The Russian Navy during the Cold War – then the Soviet Navy – had what seemed like countless classes of potent nuclear-attack submarines. That meant many times Moscow’s diesel submarines were forgotten by naval experts. One class of conventional submarines, the Kilo, stands out. The U.S. Navy has nicknamed her the ‘black hole’ for a reason: she is really quiet: The Russian Project 877 Paltus submarine class, more commonly referred to by its NATO identifier “Kilo,” is the backbone and bulk of the Russian Navy’s attack submarine fleet. While the Kilo is undoubtedly a product of the late Cold War, it is likely to see many more years of service in the Russian Navy, as well as the navies of several countries allied and formerly allied to Russia.
What We Know
The Kilo, and its upgraded version known as the “Improved Kilo,” were designed to be as quiet as possible while underway – many in naval circles refer to it as the “black hole” due to how quiet it is. To accomplish this, the Kilo is built in a highly streamlined shape that resembles a drop of water, is covered in a rubbery anechoic layer which dulls noise emanating from the submarine, and has the engine mounted on a rubber platform which further stops vibrations from the engine from emanating as they otherwise would.
The Improved Kilo is propelled by two diesel engines and is capable of operating underwater for roughly 260 hours. A kilo has space for 18 torpedoes to be fired through six torpedo tubes and can also carry several cruise missiles.
The Improved version of the boat can carry and fire several of Russia’s advanced Kalibr cruise missiles, a critical capability in its current usage by the Russian Navy.
Designed by St. Petersburg’s Rubin Central Maritime Design Bureau, the original Kilo-class first entered service in the Soviet Navy in the first half of the 1980s.
The Kilos are designed for anti-submarine and anti-surface-ship warfare as attack submarines. Following the collapse of the Soviet Union, Russia’s defense industry continued development on the Kilo line of submarines, unlike other vessel classes in the former Soviet Union.
The newest version of the Improved Kilo, the Project 636.3 class, saw improvements to its range and layout to improve quietness, but its sonar technology was a holdover of the original Kilo.
Examples of the Project 636.3 class can cruise at almost 800 feet deep, with a maximum depth of 984 feet, and have a maximum range of 7,500 miles when snorkeling.
The Russian Navy officially plans to replace its Kilos with its new Lada-class diesel-electric submarine, but the development of the vessel has run into serious delays after its propulsion system was found to be inadequate in trials, raising questions about the future of the class as a replacement for the Kilo in the foreseeable future.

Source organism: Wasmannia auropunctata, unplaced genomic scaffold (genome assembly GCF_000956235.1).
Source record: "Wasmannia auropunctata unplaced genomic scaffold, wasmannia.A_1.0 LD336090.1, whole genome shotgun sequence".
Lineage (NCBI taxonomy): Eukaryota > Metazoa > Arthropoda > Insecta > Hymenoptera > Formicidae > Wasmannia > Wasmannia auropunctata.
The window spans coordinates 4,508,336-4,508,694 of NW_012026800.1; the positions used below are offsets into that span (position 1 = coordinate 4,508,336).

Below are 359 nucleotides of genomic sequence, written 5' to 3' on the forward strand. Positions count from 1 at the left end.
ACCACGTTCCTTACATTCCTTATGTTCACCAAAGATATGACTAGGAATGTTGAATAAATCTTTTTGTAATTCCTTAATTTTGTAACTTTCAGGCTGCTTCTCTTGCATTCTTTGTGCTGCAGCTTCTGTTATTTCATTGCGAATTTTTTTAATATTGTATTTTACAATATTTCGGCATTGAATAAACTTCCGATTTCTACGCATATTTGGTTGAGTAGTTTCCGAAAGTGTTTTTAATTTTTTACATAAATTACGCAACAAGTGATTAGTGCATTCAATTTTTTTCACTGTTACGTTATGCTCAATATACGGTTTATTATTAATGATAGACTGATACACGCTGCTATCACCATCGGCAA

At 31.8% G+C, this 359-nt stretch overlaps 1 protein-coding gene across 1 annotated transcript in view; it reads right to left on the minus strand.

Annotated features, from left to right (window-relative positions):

She Won’t Go Away
Kilo-class submarines of all generations serve in every Russian fleet except for the Caspian Sea Flotilla.
In the weeks prior to Russia’s February 2022 invasion of Ukraine, Russia’s Black Sea Fleet returned the Kilo-class Rostov-na-Donu to the Black Sea. Since Russia’s attack on Ukraine began, roughly six Kilo-class ships in the Black Sea have played a supporting role of Russia’s invasion.
Russian state media and Ukrainian military sources have provided information to suggest that the Russian Kilos are being used to strike ground targets in Ukraine, most of which were stationary. Russia’s use of Kalibr cruise missiles could indicate that its stock of precision-guided munitions are low, and that less-accurate cruise missiles are being used to fill in the gaps.
Kilos of all generations are in service with many countries around the world.
India acquired 10 Kilo-class submarines (which is designated as the Sindhughosh-class in Indian service) from the Soviet Union and Russia between the mid-1980s and 2000, but has begun to slowly decommission the class. India’s Kilo fleet has not been without issues, as the Sindhughosh-class Sindhurakshak notably exploded in 2013 as the result of a fire on board in 2013, putting it out of service permanently.
Iran currently possesses three subs, which are well-suited for missions in the Strait of Hormuz. Poland and Romania, both former Warsaw Pact countries now part of NATO, have held on to one Kilo apiece, both are more of a headache for Warsaw and Bucharest than they are an asset, although Romania’s has been retired for years. Algeria, Myanmar, and Vietnam also have at least one Kilo as well.
So long as development and production of the Lada-class remain sporadic and halting, it is unlikely that the Kilo will be retired any time soon, despite its Cold War vintage, thereby remaining the mainstay of Russia’s attack submarine fleet for years to come.
Wesley Culp is a Research Fellow at the Center for the Study of the Presidency and Congress. He regularly writes on Russian and Eurasian leadership and national security topics and has been published in The Hill and the Diplomatic Courier. He can be found on Twitter @WesleyJCulp.